This Washington Pullman mansion would become the Russian Embassy during the Cassini tenure.
By Megan McKinney
Unlike other founders, Pullman did not build a country estate on Chicago’s North Shore or in popular Lake Geneva, Wisconsin. Instead, he ventured back East and in 1874 ordered construction of an oceanfront compound in Elberon, a community next to the fashionable resort town of Long Branch, New Jersey.
Fairlawn, following the completion of its 1900 rebuilding.
Designed by Henry S. Jaffray, with grounds by Nathan Barrett, the estate, known as Fairlawn, would remain Pullman’s primary summer residence for the rest of his life. And both Jaffray and Barrett would be heavily involved in other Pullman projects.
The original Fairlawn exterior…
…and its costly but dreary late Victorian design within.
A summer neighbor was Pullman’s friend Ulysses S. Grant, one of seven United States presidents with close ties to Long Branch. Early every July, a succession of Pullman’s rail cars would transport the family, a dozen servants, three carriages, five horses and a collection of suitcases, trunks and other luggage from Chicago to the Long Branch station.
The interior of one of the Pullmans’ private cars.
Pullman also acquired an island in the Thousand Islands region of the St. Lawrence River, an area still favored by other Chicago founding families, including the map-making McNallys. George named the property Pullman Island and built several cabins on it for members of his large family of siblings and their spouses. Dominating the island was Castle Rest, the soaring fortress-like house George built for his beloved mother, Emily.
Castle Rest in living color.
Emily spent the entire summer at Castle Rest, but lived during the remainder of the year in the Belgravia, a New York apartment building on the current site of Saks Fifth Avenue. She died in the apartment in May 1892. Although Hattie and the children were at Fairlawn most of the season, with George commuting out from New York City, the family of six also visited Pullman Island at least once each summer.
Another view of the reconstructed Fairlawn.
The interior was also entering the 20th century.
The rebuilt Fairlawn was soon known as “the most spacious and attractive summer estate along that section of the Jersey coast” and continued to be Hattie’s primary summer destination for the next two decades.
According to an article in the June 28, 1915 Chicago Tribune Society and Entertainments section, “Mrs. George M. Pullman left the city yesterday in her private car for Elberon, N.J., where her favorite of four beautiful homes is located. Her town house on Prairie Avenue is closed for the season, having served but a few weeks for her residence on her return from Pasadena, where her western home is located. Mrs. Pullman has another mansion in Washington, which she did not occupy this winter.”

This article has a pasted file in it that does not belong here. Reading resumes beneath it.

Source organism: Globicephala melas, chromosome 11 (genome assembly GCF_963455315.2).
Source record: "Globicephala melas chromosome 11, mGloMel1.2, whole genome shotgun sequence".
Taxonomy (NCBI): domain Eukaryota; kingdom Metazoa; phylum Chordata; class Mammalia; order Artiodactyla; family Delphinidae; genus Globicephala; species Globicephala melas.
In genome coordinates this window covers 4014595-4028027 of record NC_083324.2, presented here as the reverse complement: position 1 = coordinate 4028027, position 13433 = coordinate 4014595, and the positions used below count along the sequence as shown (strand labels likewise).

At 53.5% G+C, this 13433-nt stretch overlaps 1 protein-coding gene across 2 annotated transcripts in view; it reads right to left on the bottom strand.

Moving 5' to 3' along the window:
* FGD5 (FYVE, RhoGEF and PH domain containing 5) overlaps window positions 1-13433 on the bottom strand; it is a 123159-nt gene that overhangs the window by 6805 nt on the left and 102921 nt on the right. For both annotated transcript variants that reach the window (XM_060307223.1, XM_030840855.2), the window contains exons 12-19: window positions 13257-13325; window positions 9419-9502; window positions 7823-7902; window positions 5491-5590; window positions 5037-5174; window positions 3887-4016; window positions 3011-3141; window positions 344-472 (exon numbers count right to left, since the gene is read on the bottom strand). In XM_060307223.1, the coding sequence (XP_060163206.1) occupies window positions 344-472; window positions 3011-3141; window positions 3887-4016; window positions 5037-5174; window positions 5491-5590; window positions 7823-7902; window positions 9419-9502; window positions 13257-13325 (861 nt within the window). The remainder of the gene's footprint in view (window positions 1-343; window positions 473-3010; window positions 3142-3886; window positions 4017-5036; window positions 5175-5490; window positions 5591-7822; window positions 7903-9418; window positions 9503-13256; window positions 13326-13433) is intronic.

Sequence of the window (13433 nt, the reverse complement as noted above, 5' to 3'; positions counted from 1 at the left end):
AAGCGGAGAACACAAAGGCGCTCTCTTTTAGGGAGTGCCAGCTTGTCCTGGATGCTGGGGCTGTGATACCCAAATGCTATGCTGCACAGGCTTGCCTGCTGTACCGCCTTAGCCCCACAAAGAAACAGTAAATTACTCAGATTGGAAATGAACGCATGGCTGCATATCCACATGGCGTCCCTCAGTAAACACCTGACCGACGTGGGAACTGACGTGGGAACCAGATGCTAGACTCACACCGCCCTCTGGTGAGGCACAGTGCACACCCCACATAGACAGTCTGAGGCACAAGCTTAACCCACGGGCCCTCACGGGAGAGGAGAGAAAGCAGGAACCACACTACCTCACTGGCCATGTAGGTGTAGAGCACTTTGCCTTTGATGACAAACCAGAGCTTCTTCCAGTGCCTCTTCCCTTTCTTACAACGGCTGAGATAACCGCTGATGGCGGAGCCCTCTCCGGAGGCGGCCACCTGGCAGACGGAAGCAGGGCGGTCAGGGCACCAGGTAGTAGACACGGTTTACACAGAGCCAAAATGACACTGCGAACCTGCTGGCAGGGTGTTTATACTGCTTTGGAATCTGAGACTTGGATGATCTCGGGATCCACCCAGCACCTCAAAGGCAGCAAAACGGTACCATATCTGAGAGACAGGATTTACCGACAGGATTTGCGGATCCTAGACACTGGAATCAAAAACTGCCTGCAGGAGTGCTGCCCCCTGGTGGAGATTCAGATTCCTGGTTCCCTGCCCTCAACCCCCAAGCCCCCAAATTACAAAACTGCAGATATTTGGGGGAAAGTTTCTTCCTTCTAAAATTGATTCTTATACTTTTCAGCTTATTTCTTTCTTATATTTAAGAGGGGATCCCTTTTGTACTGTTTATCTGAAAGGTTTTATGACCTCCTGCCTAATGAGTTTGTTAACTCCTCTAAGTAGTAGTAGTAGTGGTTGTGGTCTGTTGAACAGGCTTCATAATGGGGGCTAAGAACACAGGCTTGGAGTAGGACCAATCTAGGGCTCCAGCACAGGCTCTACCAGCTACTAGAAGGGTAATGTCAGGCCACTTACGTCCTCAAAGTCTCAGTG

The reason “she did not occupy” the Washington house was that it had been sold in 1913; in fact, Hattie never lived in it at all. However, this is a project definitely worth studying. Keep in mind that we are jumping ahead to a time that will be covered in a later segment, a time after a prospective U.S. vice-president—or possibly even president—had joined the family.
In February 1909, Hattie bought a lot at 1125 16th Street NW—three blocks from the White House—in anticipation of a grand Washington life ahead. By then a widow, she hired Nathan Wyeth, a prominent architect who had recently designed the new West Wing and Oval Office of the White House. His design for Hattie’s 64-room house would cost more than $350,000 to build.
The four-story embassy-like mansion was clad in limestone on the ground level, with Roman brick facing the second and third stories. The fourth story was set behind a massive slate-covered mansard roof. Exterior images of the grand house follow:
The stately entrance.
Every inch the Embassy, the elegant walls and 64 rooms would one day hold.
There appears to be a fifth story attic tucked in behind the mansard grandeur of the roof.
Although the interior of the Pullman’s Prairie Avenue house in Chicago was grand by the standards of a Midwestern metropolis, it was eclipsed by the ambassadorial scale of Hattie’s Washington mansion.
Hattie ordered an imposing entrance hall designed for formal receiving at the large receptions she envisioned for the new standing she expected for her family.
She anticipated that the elegant oak paneled dining room, among the largest rooms in the house, would be the scene of magnificent banquets and stately dinners.
An alcove of the dining room.
A fireplace in the ballroom.
A pair of columns in the gold and white ballroom, the grandest space of all.
As will be discussed in a later segment, Hattie’s Washington dreams were not to be. In May 1913, she sold the house and furnishings, which were then sold to the Imperial Russian government, which purchased it as their new embassy. In 1917, the ambassador fled to Paris and most of the original furnishings were removed.
Next in Megan McKinney’s Classic Chicago Dynasties: Pullman—A Town of His Own.
Glessner House Museum
Robert F. Carl